Version: Unabridged
Author: Dean Koontz
Narrator: Michael Hayden
Genres: Fiction & Literature, Suspense
Publisher: Random House Audio
Published In: May 2005
# of Units: 8 CDs
Length: 9 hours, 20 minutes
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Dean Koontz’s unique talent for writing terrifying thrillers with a heart and soul is nowhere more evident than in this latest suspense masterpiece that pits one man against the ultimate deadline. If there were speed limits for the sheer pulse-racing excitement allowed in one novel, Velocity would break them all. Get ready for the ride of your life.…

Bill Wile is an easygoing, hardworking guy who leads a quiet, ordinary life. But that is about to change. One evening, after his usual eight-hour bartending shift, he finds a typewritten note under the windshield wiper of his car. If you don’t take this note to the police and get them involved, I will kill a lovely blond schoolteacher. If you do take this note to the police, I will instead kill an elderly woman active in charity work. You have four hours to decide. The choice is yours.

It seems like a sick joke, and Bill’s friend on the police force, Lanny Olson, thinks so too. His advice to Bill is to go home and forget about it. Besides, what could they do even if they took the note seriously? No crime has actually been committed. But less than twenty-four hours later, a young blond schoolteacher is found murdered, and it’s Bill’s fault: he didn’t convince the police
to get involved. Now he’s got another note, another deadline, another ultimatum…and two new lives hanging in the balance.

Suddenly Bill’s average, seemingly innocuous life takes on the dimensions and speed of an accelerating nightmare. Because the notes are coming faster, the deadlines growing tighter, and the killer becoming bolder and crueler with every communication—until Bill is isolated with the terrifying knowledge that he alone has the power of life and death over a psychopath’s innocent victims. Until the struggle between good and evil is intensely personal. Until the most chilling words of all are: The choice is yours.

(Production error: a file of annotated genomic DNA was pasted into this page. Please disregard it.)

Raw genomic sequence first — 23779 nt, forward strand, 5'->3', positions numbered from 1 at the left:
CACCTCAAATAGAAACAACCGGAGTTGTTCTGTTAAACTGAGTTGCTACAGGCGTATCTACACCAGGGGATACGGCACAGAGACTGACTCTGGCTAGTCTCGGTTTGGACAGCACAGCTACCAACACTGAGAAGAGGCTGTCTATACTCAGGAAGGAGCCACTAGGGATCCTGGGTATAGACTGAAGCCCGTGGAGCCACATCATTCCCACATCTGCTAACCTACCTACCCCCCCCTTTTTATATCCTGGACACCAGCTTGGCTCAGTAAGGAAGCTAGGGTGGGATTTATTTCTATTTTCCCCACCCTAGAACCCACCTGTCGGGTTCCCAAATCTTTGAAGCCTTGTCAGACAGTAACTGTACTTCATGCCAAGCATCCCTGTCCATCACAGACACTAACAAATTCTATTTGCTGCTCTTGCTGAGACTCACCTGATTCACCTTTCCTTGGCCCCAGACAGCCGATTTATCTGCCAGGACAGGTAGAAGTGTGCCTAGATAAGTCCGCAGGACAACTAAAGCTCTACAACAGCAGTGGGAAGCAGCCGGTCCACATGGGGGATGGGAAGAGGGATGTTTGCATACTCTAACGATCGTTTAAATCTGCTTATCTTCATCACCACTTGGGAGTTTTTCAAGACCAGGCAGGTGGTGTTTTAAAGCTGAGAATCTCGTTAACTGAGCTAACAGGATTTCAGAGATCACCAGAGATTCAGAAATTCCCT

Reviews (22)

Written by Mariana Toro on February 12th, 2017

  • Book Rating: 3/5

I really like the trama, but it's written in an unnecessary complicated way. I feel the author is looking for literary excellence, but falls short

Written by Jessica Heath on January 6th, 2016

  • Book Rating: 4/5

Dean Koontz is fantastic at being creatively expressive. I love his books. He never ceases to amaze me and hold my interest. The narrator was great!

Written by MyKayla Tuning on December 24th, 2015

  • Book Rating: 5/5

I love how the voice is smooth and easy to follow. I just love dean koontz books


Written by TrAcEy on May 18th, 2011

  • Book Rating: 4/5

Classic Koontz - kept us turning pages (inserting discs). Lacked some of the humor and metaphoric images we have come to love with Koontz - but still very entertaining.

A bit odd

Written by Anonymous on August 18th, 2009

  • Book Rating: 3/5

I liked this book, but it took a while to get into it. I am not sure I would really back it for all to listen to, but not really a waste of time either. If you are searching and need something - OK.


Written by Anonymous on June 25th, 2009

  • Book Rating: 4/5

I always enjoy Koontz' books, and Velocity was no exception. The moral dilemma of the choices his character must make is a fascinating peek into our psychology as humans and does what all good books do, encourages us to examine ourselves.

Screaming Halt

Written by Mickey Way on April 3rd, 2009

  • Book Rating: 1/5

Sorry folks, but this one is a dud for me. Quite forgettable. Half way through the second CD, I packed it up and sent it back.

Fast and furious

Written by Kathy B on August 4th, 2008

  • Book Rating: 4/5

I thought I owed Dean Koontz a good review after bashing The Taking. I loved this book and prompted me to go back to reading him. If you are looking for a book that is fast paced and easily read, this is it. I love the psychological suspense - as long as I am not the target!

Picks Up Speed

Written by Brian Gleason from Chelmsford, MA on July 13th, 2008

  • Book Rating: 5/5

It is Excellent! It keeps spinning and going in directions you could not predict. I found a new Author to read and listen to. This is worth a listen!

Typical Dean Koontz

Written by Anonymous on September 20th, 2007

  • Book Rating: 4/5